You have a duty to report the accident to your insurance company as soon as is reasonably possible even if the accident was not your fault. You should also report the accident to the police if you have suffered injuries. It is good practice to always report an accident to the police as very often the police report will be relied upon in evidence when proving your claim. When the police attend the scene of the accident, they may well breathalyse both drivers, they often take photographs of the position of the vehicles and road markings following an accident and will gather details of any witnesses to the accident.

DON’T settle early

Insurance companies will often tempt you with an early settlement figure to keep their own outlay to a minimum. They will make a low offer to you for your injuries in the hope that you will accept it and end your claim.

As a firm we do not recommend acceptance of any offer made by an insurance company without first seeking the professional advice of a solicitor and professional opinion of a medical expert. A medical expert is best placed to consider the nature and extent of your injuries and offer a prognosis upon your future recovery.

It is very important to note that if you choose to accept an offer from the insurance company without seeking the professional opinion and prognosis of a medical expert, there is a risk that you do not recovery in full from your injuries in the future and, as such, you are unable to return to the insurance company seeking additional compensation once you have accepted an offer in settlement.

DO seek medical attention

It is important that the extent of your injuries is correctly documented within a medical report prepared by an accredited medical expert for the purposes of your claim. All medical reports are prepared for the benefit of the Court and must set out in detail the type of injuries you have suffered, details of ongoing problems and your future prognosis. Your medical evidence is a crucial part of your claim and will assist your solicitor and the Court in determining the overall value of your claim. It is also important that you attend your GP or hospital following your accident so that a record can be made of how you sustained your injuries and what treatment you received. Insurance companies are keen to know if you received treatment following your accident.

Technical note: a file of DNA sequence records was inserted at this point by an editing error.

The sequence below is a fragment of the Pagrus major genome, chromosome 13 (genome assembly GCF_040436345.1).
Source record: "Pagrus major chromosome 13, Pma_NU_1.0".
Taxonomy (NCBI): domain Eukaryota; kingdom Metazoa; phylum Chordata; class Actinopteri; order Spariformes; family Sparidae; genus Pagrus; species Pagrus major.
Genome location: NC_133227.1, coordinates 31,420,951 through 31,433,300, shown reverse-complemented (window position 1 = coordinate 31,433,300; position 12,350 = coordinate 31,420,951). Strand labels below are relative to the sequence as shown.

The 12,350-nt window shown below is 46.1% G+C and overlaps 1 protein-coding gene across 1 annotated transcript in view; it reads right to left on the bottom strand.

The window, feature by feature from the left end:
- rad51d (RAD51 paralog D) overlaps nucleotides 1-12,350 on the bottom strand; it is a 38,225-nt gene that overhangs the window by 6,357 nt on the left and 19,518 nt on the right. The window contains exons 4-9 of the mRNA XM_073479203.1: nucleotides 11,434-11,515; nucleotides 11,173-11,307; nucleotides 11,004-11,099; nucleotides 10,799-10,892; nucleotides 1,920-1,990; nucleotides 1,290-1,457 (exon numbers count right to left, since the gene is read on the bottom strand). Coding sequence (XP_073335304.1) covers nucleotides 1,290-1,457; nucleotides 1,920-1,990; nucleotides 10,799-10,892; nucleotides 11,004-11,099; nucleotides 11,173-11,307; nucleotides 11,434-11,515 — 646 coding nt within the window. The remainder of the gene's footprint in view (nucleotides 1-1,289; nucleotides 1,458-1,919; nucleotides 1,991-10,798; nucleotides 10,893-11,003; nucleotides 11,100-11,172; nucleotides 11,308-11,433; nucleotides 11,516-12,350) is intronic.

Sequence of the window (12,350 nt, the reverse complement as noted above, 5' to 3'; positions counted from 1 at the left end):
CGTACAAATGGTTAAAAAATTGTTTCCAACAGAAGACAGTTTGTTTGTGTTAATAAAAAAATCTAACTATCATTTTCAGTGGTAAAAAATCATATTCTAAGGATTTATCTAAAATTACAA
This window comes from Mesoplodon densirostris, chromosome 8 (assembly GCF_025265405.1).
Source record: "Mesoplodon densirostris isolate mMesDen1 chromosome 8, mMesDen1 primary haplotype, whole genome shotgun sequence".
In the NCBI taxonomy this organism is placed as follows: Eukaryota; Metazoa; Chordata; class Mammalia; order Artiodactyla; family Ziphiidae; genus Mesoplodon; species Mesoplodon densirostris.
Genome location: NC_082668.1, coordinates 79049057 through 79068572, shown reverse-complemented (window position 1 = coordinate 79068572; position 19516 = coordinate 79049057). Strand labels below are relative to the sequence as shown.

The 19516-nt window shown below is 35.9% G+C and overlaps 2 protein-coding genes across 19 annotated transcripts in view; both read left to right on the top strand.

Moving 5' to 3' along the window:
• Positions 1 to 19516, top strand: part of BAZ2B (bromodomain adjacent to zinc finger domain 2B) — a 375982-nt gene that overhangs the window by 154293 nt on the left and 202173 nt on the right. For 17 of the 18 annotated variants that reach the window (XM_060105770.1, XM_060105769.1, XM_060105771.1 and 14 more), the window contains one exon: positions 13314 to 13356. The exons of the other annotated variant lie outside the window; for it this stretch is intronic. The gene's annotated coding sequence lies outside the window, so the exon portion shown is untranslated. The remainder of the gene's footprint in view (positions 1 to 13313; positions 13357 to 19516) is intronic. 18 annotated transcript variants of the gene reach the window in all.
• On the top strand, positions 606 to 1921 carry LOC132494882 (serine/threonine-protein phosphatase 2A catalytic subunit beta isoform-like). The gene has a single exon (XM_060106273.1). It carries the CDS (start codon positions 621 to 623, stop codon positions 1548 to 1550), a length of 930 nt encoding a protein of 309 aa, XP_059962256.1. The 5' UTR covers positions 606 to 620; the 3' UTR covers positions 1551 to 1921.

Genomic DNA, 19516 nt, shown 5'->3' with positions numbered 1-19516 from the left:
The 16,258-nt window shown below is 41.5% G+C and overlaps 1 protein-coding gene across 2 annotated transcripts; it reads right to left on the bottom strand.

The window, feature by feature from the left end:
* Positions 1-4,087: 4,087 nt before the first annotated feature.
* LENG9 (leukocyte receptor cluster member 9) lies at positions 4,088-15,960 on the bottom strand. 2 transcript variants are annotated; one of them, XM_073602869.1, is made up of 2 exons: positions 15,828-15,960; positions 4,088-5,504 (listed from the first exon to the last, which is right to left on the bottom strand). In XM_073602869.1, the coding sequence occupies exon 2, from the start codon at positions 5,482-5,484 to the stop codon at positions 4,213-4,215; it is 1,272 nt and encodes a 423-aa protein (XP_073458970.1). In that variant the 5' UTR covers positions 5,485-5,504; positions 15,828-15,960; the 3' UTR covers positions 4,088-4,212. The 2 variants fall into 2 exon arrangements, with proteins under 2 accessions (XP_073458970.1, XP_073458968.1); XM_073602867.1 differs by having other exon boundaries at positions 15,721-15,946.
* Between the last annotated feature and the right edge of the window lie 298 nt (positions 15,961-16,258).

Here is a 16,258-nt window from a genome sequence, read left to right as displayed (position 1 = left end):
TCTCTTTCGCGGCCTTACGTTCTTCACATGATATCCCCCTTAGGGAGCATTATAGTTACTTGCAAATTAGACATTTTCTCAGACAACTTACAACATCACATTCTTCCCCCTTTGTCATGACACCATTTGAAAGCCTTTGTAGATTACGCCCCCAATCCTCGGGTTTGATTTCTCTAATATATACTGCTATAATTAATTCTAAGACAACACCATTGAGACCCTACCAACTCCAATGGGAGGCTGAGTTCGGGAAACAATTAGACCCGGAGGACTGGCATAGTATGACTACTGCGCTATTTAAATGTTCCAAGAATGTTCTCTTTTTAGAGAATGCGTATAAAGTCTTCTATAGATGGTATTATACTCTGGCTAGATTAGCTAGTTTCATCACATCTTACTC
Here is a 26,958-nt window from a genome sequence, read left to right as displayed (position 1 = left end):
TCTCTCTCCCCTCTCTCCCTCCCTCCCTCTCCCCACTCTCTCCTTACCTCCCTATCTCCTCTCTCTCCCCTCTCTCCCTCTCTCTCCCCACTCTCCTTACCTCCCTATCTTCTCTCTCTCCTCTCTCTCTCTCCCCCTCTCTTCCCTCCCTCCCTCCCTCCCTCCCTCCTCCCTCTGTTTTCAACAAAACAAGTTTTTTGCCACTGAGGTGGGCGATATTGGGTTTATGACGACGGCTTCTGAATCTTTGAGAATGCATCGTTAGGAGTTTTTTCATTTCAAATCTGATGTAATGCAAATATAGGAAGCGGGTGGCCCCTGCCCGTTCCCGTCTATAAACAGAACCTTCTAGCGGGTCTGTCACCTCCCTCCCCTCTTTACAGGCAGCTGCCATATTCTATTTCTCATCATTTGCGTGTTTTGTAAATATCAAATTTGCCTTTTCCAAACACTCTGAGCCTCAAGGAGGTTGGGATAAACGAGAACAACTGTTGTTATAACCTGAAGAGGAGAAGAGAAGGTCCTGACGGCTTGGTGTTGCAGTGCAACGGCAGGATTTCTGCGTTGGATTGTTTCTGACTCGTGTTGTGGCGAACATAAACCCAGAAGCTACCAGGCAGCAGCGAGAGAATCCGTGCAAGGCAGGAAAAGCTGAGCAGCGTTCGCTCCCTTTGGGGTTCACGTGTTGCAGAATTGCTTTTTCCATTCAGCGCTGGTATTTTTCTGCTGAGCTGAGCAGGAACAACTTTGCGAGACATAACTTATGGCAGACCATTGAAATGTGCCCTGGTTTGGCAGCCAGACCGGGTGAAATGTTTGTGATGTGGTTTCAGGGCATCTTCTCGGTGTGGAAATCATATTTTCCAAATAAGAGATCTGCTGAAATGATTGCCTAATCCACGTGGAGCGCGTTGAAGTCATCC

Unfortunately, whether as a passenger or a driver, it is possible that you may be involved in a car accident at some time in your life for which you may be entitled to recover compensation for any injuries you have suffered, damage to your vehicle, financial losses such as loss of earnings, medical expenses, travel expenses, policy excess, etc.

The rules around making a claim for compensation if you were involved in a car accident have changed and depending upon the type of car accident you were involved in ie driver, passenger, pedestrian, motor cyclist, victim of an uninsured or untraced driver, the rules vary, and it is therefore important that you speak to a solicitor so that the correct advice can be given before you consider making a claim.

If you or someone you know would like more information or need help or advice, please feel free to contact us on 0330 – 332 – 4844 or email: [email protected]